Different areas of your healthcare facility probably have distinct, if not so subtle aromas. For most areas, these aromas are often accidental, unplanned and even undesired. Have you considered the impact of these aromas on your employees and patients? Now, you can easily and cost effectively benefit from scientifically proven scent technology, which will enhance the healthcare experience for your patients.
Vanilla has been used in MRI facilities to decrease claustrophobia and tension. A Florida facility saw a significant decrease in the number of people who needed sedation, and had a 50% decrease in cancellations.
At Vanderbilt University Medical Center, the emergency room scents have changed. WZTV says aromatherapy is helping doctors and nurses in Vanderbilt's ER feel calmer and it's improving the mood. The ER's Wellness Committee tested the oils to not only improve the smells, but also the workplace. "We wanted oils that would help decrease stress and increase energy," says Teresa Surges, nurse and project co-leader.
Relaxing scents are appropiate to aid in calming patients in stressful situations caused by pre-surgery angst, dental surgery, and in blood clinics. Vanilla and Lavender are recommended.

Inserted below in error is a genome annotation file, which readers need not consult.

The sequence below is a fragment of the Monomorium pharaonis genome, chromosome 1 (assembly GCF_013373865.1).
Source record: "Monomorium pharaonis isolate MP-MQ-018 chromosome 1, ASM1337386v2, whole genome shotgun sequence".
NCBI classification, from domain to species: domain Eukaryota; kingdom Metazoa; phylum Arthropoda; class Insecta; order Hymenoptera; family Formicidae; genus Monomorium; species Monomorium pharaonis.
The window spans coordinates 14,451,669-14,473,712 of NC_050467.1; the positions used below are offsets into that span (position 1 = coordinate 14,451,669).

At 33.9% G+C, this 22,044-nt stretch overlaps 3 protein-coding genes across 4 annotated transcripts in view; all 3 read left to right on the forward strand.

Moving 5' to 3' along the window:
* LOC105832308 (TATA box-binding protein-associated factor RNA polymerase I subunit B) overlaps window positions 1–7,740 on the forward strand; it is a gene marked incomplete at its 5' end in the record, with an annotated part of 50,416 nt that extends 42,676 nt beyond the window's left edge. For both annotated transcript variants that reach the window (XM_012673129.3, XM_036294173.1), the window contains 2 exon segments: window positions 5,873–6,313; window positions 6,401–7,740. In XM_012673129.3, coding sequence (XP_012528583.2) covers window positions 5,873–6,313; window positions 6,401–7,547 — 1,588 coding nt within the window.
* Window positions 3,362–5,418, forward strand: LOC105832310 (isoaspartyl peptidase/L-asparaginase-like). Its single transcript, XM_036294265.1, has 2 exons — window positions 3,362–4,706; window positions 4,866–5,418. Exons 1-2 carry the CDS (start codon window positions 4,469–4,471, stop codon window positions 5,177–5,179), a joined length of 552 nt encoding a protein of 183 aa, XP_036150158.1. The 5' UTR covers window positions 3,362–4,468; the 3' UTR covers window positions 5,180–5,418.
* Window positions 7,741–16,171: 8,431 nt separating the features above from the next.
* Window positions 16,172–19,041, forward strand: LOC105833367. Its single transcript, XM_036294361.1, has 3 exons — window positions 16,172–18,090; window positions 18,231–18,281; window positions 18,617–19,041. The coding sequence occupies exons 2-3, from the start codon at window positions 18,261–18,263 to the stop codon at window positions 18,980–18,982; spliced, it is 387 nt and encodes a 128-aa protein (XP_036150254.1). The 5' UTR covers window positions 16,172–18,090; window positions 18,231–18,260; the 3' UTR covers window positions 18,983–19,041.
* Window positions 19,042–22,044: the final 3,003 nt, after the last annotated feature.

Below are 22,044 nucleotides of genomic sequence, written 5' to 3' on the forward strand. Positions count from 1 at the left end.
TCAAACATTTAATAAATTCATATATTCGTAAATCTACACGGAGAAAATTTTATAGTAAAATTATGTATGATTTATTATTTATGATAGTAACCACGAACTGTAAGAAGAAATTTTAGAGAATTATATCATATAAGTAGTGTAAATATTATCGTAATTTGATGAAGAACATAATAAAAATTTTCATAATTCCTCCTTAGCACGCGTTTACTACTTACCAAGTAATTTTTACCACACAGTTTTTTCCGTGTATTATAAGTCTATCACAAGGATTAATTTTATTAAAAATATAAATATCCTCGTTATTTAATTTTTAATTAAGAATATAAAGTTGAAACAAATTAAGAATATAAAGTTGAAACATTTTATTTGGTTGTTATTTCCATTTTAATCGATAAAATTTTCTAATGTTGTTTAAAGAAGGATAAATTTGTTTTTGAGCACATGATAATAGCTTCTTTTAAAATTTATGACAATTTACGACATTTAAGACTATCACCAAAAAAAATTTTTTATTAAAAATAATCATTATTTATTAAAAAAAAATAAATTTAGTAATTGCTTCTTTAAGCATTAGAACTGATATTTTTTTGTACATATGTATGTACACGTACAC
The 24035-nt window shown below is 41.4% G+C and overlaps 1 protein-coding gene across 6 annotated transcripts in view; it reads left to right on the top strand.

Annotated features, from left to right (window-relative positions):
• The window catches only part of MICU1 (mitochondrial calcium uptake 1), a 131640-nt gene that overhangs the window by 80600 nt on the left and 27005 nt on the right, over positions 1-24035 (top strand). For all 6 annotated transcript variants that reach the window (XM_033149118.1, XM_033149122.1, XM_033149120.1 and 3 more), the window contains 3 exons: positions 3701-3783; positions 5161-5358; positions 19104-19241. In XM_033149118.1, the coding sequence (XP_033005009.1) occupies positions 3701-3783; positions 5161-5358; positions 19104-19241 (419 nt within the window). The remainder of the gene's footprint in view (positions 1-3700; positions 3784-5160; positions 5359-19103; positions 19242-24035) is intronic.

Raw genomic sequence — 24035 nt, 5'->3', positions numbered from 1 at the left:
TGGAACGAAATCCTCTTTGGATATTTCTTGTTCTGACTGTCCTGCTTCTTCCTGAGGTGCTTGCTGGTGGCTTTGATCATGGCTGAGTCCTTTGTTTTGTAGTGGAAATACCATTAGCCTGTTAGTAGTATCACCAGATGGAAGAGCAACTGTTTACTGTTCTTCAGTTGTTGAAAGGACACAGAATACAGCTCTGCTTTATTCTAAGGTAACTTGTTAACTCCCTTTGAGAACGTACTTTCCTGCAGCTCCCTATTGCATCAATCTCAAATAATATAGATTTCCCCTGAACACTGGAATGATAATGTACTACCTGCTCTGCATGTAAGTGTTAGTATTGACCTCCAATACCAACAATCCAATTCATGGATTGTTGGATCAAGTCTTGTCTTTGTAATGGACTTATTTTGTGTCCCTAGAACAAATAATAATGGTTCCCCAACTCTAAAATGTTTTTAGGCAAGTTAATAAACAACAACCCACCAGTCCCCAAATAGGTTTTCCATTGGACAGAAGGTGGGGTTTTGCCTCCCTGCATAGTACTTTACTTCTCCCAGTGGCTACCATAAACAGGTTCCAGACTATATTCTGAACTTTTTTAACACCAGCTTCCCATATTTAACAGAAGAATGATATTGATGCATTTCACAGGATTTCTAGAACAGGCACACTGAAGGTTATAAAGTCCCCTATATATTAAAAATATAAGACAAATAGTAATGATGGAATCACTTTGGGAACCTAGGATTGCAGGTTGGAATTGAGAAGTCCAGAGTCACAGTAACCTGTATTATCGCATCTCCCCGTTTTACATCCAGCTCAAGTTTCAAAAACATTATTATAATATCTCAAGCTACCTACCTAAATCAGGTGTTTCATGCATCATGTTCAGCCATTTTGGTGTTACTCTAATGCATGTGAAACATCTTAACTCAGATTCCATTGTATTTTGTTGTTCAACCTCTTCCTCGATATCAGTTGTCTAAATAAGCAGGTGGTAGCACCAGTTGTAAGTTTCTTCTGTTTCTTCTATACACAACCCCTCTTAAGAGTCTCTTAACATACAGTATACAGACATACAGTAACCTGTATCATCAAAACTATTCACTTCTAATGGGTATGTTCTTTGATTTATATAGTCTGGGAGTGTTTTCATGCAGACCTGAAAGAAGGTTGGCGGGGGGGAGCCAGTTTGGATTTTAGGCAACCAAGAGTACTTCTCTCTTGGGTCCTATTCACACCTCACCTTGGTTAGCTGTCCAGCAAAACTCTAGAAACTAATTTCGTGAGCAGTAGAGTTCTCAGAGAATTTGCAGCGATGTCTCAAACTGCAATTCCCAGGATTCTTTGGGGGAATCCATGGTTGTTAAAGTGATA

Neutralizing scents can be used to remove malodors in wound care wards, gastro wards, geriatric wards, oncology wards (it is inappropriate in areas where patients are receiving chemotherapy as patient often have a heightened sense of smell, and any smell can cause these patients discomfort).
Eucalyptus can be used to treat malodors, and has antibacterial properties. Citrus scents are uplifting fragances, which can help ease anxiety. Research in Japan is being undertaken to understand the influence scent and the use of essential oils has on the treatment of Alzheimer's desease. (Miyazawa, 2006, Inhibition of Acetylcholinesterase Activity by Tea Tree Oil & Constituent Terpenoids).